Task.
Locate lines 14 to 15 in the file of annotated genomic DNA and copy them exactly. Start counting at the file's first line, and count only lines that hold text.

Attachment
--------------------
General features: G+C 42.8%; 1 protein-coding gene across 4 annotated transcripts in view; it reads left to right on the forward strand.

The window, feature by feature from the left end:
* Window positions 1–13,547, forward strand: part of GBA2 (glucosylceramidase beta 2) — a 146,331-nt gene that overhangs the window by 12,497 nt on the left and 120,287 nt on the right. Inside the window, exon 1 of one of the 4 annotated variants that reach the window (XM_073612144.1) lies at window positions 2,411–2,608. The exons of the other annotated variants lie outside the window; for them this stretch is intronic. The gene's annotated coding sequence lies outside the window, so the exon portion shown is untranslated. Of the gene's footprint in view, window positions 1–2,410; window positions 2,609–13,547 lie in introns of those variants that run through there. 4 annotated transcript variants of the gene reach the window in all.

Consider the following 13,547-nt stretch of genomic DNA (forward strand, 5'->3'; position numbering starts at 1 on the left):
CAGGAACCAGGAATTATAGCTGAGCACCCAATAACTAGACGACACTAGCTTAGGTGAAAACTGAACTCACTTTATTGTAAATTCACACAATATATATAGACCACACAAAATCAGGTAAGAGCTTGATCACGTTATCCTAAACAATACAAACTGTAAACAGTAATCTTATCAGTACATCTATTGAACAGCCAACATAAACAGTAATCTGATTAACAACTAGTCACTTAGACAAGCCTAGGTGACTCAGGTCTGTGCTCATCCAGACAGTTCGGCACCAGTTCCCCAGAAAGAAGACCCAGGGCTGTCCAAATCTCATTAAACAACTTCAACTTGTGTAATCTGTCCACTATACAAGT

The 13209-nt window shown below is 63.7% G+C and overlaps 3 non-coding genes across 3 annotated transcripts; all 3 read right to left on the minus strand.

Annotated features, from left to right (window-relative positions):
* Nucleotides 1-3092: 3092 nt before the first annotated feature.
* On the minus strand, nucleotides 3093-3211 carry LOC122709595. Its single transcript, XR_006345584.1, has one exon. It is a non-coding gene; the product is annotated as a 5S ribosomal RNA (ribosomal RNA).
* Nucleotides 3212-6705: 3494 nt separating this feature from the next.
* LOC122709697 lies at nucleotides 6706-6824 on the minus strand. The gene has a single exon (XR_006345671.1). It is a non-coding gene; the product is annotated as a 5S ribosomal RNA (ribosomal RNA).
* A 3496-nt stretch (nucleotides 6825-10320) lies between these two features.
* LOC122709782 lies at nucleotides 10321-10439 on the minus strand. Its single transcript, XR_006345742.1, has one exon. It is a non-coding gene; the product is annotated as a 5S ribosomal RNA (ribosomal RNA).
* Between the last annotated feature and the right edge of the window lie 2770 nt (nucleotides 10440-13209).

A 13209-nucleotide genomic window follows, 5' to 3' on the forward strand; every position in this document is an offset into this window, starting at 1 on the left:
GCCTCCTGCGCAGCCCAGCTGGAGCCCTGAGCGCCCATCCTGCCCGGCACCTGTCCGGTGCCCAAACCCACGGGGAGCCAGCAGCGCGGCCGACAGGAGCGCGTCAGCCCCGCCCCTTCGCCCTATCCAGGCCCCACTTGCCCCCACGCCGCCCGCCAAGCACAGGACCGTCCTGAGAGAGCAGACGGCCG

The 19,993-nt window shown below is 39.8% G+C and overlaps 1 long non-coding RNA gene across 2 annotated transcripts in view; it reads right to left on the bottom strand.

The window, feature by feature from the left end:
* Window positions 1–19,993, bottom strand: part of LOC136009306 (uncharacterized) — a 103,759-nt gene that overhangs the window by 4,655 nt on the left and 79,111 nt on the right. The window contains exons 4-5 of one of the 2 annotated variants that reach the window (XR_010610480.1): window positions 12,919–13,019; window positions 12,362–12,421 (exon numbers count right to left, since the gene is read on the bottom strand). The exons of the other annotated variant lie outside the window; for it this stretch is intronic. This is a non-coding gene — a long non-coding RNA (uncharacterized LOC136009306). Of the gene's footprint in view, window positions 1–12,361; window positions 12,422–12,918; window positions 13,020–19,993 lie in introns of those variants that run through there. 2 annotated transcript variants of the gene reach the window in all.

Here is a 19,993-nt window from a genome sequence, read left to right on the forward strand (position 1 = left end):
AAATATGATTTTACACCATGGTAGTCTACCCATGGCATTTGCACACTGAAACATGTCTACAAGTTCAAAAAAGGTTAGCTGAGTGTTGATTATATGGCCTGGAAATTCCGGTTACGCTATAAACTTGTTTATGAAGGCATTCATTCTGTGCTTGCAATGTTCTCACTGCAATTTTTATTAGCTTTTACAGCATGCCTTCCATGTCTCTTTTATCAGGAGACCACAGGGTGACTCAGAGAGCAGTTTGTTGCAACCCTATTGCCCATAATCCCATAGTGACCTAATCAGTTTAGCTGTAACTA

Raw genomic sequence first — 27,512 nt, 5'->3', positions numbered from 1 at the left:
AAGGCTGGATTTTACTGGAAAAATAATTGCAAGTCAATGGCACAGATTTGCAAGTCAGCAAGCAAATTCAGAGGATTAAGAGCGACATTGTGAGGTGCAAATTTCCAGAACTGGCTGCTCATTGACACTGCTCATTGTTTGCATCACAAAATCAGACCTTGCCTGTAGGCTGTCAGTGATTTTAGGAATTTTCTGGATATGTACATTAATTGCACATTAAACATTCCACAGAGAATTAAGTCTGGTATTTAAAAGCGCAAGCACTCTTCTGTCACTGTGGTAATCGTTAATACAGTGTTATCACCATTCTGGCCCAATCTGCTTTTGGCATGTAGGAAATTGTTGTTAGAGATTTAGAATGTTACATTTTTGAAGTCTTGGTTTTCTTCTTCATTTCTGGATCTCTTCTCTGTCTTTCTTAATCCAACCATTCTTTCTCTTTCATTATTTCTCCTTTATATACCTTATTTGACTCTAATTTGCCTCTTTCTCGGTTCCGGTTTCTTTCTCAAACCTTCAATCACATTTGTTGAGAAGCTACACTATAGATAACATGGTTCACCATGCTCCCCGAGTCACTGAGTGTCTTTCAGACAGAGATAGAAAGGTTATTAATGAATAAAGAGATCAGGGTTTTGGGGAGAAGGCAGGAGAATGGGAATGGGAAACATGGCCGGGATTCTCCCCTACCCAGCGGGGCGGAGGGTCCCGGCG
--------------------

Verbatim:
* Between the last annotated feature and the right edge of the window lie 2770 nt (nucleotides 10440-13209).

A 13209-nucleotide genomic window follows, 5' to 3' on the forward strand; every position in this document is an offset into this window, starting at 1 on the left: